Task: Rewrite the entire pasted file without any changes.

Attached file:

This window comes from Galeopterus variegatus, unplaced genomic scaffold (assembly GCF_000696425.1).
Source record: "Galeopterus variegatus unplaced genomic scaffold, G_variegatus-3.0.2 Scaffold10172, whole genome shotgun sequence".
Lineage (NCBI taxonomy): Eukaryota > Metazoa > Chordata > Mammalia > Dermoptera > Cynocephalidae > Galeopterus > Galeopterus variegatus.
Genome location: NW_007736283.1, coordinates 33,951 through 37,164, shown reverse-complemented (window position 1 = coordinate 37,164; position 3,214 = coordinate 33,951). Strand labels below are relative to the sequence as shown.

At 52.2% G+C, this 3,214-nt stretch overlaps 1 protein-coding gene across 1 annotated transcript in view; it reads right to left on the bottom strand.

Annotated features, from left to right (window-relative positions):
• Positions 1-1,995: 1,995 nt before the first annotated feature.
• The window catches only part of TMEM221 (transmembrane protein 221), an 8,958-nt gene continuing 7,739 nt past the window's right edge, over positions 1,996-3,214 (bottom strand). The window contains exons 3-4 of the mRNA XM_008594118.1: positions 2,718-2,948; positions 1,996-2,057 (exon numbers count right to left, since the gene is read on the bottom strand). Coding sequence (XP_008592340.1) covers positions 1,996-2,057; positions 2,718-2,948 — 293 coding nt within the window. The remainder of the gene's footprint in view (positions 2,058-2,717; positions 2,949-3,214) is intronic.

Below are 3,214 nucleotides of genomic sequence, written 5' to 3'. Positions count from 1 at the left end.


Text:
This window comes from Galeopterus variegatus, unplaced genomic scaffold (assembly GCF_000696425.1).
Source record: "Galeopterus variegatus unplaced genomic scaffold, G_variegatus-3.0.2 Scaffold10172, whole genome shotgun sequence".
Lineage (NCBI taxonomy): Eukaryota > Metazoa > Chordata > Mammalia > Dermoptera > Cynocephalidae > Galeopterus > Galeopterus variegatus.
Genome location: NW_007736283.1, coordinates 33,951 through 37,164, shown reverse-complemented (window position 1 = coordinate 37,164; position 3,214 = coordinate 33,951). Strand labels below are relative to the sequence as shown.

At 52.2% G+C, this 3,214-nt stretch overlaps 1 protein-coding gene across 1 annotated transcript in view; it reads right to left on the bottom strand.

Annotated features, from left to right (window-relative positions):
• Positions 1-1,995: 1,995 nt before the first annotated feature.
• The window catches only part of TMEM221 (transmembrane protein 221), an 8,958-nt gene continuing 7,739 nt past the window's right edge, over positions 1,996-3,214 (bottom strand). The window contains exons 3-4 of the mRNA XM_008594118.1: positions 2,718-2,948; positions 1,996-2,057 (exon numbers count right to left, since the gene is read on the bottom strand). Coding sequence (XP_008592340.1) covers positions 1,996-2,057; positions 2,718-2,948 — 293 coding nt within the window. The remainder of the gene's footprint in view (positions 2,058-2,717; positions 2,949-3,214) is intronic.

Below are 3,214 nucleotides of genomic sequence, written 5' to 3'. Positions count from 1 at the left end.